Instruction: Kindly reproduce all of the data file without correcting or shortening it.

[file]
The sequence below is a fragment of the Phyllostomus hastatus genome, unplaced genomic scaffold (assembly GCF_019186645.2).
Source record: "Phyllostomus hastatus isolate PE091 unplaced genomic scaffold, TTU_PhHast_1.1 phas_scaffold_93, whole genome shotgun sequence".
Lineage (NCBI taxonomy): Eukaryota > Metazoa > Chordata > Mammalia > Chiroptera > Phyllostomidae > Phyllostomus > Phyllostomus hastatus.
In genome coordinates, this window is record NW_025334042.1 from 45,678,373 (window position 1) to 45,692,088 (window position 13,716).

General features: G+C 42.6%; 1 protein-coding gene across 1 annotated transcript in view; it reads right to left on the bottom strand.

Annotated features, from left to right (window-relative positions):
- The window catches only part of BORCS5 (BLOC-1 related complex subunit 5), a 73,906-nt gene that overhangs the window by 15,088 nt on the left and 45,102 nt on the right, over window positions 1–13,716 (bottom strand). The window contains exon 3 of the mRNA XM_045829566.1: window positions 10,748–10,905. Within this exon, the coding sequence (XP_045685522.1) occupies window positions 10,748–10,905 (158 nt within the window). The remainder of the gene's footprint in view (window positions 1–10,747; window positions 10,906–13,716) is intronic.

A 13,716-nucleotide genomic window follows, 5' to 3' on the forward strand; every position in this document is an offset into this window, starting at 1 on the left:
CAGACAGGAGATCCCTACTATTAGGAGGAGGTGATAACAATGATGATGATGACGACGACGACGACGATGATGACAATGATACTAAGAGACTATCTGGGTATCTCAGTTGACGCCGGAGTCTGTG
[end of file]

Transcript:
The sequence below is a fragment of the Phyllostomus hastatus genome, unplaced genomic scaffold (assembly GCF_019186645.2).
Source record: "Phyllostomus hastatus isolate PE091 unplaced genomic scaffold, TTU_PhHast_1.1 phas_scaffold_93, whole genome shotgun sequence".
Lineage (NCBI taxonomy): Eukaryota > Metazoa > Chordata > Mammalia > Chiroptera > Phyllostomidae > Phyllostomus > Phyllostomus hastatus.
In genome coordinates, this window is record NW_025334042.1 from 45,678,373 (window position 1) to 45,692,088 (window position 13,716).

General features: G+C 42.6%; 1 protein-coding gene across 1 annotated transcript in view; it reads right to left on the bottom strand.

Annotated features, from left to right (window-relative positions):
- The window catches only part of BORCS5 (BLOC-1 related complex subunit 5), a 73,906-nt gene that overhangs the window by 15,088 nt on the left and 45,102 nt on the right, over window positions 1–13,716 (bottom strand). The window contains exon 3 of the mRNA XM_045829566.1: window positions 10,748–10,905. Within this exon, the coding sequence (XP_045685522.1) occupies window positions 10,748–10,905 (158 nt within the window). The remainder of the gene's footprint in view (window positions 1–10,747; window positions 10,906–13,716) is intronic.

A 13,716-nucleotide genomic window follows, 5' to 3' on the forward strand; every position in this document is an offset into this window, starting at 1 on the left:
CAGACAGGAGATCCCTACTATTAGGAGGAGGTGATAACAATGATGATGATGACGACGACGACGACGATGATGACAATGATACTAAGAGACTATCTGGGTATCTCAGTTGACGCCGGAGTCTGTG